Ready to venture into the world of fertilizers? You will need to have an understanding of what the numbers on the front of the fertilizer bag mean. When you walk into the aisle with fertilizers, you will see three numbers separated by hyphens on the bag. These numbers represent the three primary macronutrients, Nitrogen, Phosphorus, and Potassium. What is a macronutrient? Macronutrients are the essential nutrients necessary in large amounts for growth and development. Each one of these plays a different but vital role in plant nutrition. Careful when using fertilizers because applying too much can lead to overfertilization, which will create a whole new set of problems for you to deal with. If you step in without having any correct knowledge and adequately equipped, you could end up doing more harm than good.
Nitrogen, the first of the three numbers is the macronutrient responsible for lush green and leafy growth. An excess can overstimulate the plant. It is best applied as a slow-release fertilizer before planting. This way, the plant can take up what it needs. Careful because nitrogen is highly mobile and can easily be leached from the soil. Nitrogen is vital to composting because they are green material. When it comes to composting, they kickstart everything. Organic forms of nitrogen include, but are not limited to, Cottonseed meal, Bat guano, soybean meal, blood meal, and fish and crab meal.
Phosphorus, the second number, is responsible for fruiting, flowering, and strength of tissue wall. Slow growth, deformed leaves, and a sudden drop of leaves are usually a sign of this problem. Careful when applying products high in phosphorus because it is extremely slow to breakdown. An excess can cause nutrient lockout in plants. Bone meal and alfalfa meal are just a couple of products high in phosphorus. Excess phosphorus can stop the plant from being able to uptake minerals. Also, excess phosphorus will kill the mycorrhizal-forming fungi, which is the opposite of what we are trying to accomplish.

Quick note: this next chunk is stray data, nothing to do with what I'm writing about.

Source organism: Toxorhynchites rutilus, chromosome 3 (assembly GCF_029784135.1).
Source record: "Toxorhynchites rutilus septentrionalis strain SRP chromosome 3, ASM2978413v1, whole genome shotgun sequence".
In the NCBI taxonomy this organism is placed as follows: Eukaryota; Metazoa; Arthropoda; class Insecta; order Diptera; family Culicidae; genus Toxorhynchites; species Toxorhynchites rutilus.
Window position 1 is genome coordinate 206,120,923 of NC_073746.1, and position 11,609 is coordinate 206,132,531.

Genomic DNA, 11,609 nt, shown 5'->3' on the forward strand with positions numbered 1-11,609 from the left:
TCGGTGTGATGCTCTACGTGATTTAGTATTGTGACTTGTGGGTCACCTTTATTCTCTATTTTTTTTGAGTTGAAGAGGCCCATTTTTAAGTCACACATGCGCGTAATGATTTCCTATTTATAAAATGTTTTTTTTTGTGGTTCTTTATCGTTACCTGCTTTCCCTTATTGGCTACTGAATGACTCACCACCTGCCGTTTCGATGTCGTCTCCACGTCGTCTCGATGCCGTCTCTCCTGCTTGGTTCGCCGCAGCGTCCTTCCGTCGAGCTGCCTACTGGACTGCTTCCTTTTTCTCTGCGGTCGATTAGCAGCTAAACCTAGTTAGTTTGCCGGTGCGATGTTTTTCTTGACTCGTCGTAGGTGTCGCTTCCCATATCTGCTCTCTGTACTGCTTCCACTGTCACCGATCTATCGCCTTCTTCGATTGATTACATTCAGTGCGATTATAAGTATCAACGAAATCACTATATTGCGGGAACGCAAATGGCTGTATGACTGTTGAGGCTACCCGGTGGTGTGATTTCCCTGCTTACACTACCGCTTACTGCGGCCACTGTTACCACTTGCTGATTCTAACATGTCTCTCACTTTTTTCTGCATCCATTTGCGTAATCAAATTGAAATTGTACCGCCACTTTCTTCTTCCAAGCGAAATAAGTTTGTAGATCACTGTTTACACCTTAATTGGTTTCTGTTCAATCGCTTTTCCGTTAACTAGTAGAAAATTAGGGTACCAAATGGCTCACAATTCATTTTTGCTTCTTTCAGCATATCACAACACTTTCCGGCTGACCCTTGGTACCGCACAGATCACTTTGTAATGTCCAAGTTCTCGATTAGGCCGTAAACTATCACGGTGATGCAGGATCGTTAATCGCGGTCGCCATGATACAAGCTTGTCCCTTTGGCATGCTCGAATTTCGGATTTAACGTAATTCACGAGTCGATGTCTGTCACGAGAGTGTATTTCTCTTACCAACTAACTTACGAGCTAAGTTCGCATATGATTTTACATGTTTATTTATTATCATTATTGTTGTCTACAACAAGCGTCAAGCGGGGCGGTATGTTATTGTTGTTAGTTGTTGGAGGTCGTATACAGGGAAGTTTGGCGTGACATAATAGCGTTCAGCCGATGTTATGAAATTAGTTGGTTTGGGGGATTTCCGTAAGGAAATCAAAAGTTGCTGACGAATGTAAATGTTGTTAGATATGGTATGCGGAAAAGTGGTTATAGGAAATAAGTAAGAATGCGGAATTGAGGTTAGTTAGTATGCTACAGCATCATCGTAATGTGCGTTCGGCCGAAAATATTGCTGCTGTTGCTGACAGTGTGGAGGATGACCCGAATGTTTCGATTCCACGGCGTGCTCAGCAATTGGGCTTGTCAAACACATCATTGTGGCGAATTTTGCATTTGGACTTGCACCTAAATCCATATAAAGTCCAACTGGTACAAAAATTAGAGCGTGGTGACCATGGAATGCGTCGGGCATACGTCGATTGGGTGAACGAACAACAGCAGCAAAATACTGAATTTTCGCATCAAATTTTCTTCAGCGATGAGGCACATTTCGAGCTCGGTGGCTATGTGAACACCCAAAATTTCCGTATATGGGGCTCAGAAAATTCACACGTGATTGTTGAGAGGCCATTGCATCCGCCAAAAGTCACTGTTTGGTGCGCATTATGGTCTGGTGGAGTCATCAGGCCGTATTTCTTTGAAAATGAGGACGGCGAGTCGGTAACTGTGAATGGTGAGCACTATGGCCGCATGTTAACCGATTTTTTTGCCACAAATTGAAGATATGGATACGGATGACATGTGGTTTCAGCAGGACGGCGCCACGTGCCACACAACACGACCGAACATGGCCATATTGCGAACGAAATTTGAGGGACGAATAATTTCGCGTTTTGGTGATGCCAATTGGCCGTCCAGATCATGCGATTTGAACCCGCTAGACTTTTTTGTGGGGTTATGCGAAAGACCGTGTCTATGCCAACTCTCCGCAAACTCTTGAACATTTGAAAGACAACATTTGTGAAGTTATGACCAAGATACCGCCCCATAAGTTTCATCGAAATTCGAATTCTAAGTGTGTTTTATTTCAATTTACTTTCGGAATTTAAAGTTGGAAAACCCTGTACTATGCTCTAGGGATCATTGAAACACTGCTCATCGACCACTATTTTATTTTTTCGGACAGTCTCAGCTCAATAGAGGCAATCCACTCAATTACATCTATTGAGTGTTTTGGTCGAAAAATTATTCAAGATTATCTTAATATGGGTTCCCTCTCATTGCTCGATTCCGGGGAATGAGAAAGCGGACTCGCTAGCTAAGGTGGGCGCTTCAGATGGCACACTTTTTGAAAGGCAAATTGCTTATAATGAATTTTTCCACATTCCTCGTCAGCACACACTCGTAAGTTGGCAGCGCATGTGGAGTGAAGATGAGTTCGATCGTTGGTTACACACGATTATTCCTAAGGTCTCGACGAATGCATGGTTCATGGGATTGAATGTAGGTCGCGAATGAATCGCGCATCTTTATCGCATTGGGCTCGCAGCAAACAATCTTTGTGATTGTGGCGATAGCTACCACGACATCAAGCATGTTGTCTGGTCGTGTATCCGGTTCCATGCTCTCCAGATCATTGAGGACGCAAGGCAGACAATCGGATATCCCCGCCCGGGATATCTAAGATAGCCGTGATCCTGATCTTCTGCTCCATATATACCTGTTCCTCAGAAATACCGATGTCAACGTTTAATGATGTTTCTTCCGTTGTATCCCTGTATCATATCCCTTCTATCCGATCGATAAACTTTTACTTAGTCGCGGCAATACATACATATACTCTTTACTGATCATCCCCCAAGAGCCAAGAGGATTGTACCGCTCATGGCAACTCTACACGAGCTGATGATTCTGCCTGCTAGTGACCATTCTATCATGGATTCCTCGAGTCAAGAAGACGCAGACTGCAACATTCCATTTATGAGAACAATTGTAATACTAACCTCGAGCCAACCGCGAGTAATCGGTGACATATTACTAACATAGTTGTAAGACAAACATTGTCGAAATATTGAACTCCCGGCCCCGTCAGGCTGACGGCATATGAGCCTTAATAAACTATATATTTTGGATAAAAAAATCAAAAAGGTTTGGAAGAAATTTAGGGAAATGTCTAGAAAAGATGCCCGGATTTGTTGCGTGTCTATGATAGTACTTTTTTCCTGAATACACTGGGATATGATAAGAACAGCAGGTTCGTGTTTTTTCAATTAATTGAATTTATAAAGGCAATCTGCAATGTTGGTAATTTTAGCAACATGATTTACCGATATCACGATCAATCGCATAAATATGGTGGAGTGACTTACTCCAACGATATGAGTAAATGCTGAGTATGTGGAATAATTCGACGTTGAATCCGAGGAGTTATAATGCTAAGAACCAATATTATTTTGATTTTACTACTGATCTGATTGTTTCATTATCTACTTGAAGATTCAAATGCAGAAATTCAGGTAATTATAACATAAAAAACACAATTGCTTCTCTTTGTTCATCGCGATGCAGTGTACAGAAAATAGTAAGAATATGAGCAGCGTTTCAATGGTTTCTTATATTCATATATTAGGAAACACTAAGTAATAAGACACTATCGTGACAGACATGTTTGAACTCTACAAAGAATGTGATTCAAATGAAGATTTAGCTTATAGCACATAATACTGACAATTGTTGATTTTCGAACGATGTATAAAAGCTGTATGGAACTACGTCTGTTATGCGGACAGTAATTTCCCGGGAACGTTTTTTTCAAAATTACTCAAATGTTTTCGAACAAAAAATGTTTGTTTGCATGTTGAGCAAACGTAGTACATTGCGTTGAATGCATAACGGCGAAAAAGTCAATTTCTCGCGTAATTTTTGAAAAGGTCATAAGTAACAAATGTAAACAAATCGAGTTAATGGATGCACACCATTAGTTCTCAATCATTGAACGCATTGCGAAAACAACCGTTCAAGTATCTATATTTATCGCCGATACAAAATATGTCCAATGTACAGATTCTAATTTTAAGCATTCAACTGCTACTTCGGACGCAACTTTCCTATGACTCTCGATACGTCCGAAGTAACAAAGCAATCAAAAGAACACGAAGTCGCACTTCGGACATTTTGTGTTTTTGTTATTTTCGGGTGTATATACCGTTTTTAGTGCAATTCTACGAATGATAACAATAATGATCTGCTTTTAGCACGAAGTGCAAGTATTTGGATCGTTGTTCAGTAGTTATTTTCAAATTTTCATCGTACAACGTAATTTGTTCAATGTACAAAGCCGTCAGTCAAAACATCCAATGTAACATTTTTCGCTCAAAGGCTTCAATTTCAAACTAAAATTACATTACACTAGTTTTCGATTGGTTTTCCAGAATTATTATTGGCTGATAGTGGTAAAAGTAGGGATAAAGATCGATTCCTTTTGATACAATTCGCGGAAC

Potassium is the third and final number, and it is related to plants health and immunity and root development. This nutrient plays a vital role in fruit/ flower color and flavor. Potassium deficiencies are extremely rare, because if you are adding compost to your garden bed, then there should be adequate potassium in the soil. You can find potassium in greensand, guano, and kelp meal.
What you find out after gardening for a while is that maybe you should pay less attention to fertilizers and more time focusing on building health, and diverse soil life. Focus on ensuring all parts of the soil food web are functioning correctly. A healthy soil food web will, in turn, make sure that your garden is producing at the ultimate level. Feed the soil, and in turn, the soil will feed the plants. Fertilizer usually solely focuses on feeding the plant. While fertilizer is not always the answer if the plant is lacking or underperforming, in the right instances, this addition can help take you over the top. Still, it can also mask issues that need correcting for the long term success of your garden.
Either way, make sure you are paying attention to the health of the soil microbes and the other food web members. If you are digging a hole in your garden, you should run into many earthworms. The more you see, the better. Worms are at the top of the soil food web. If you see a healthy amount, that means that everything further down the food web is functioning correctly.
Armed with this knowledge, you are ready to get started going down the fertilizer aisle.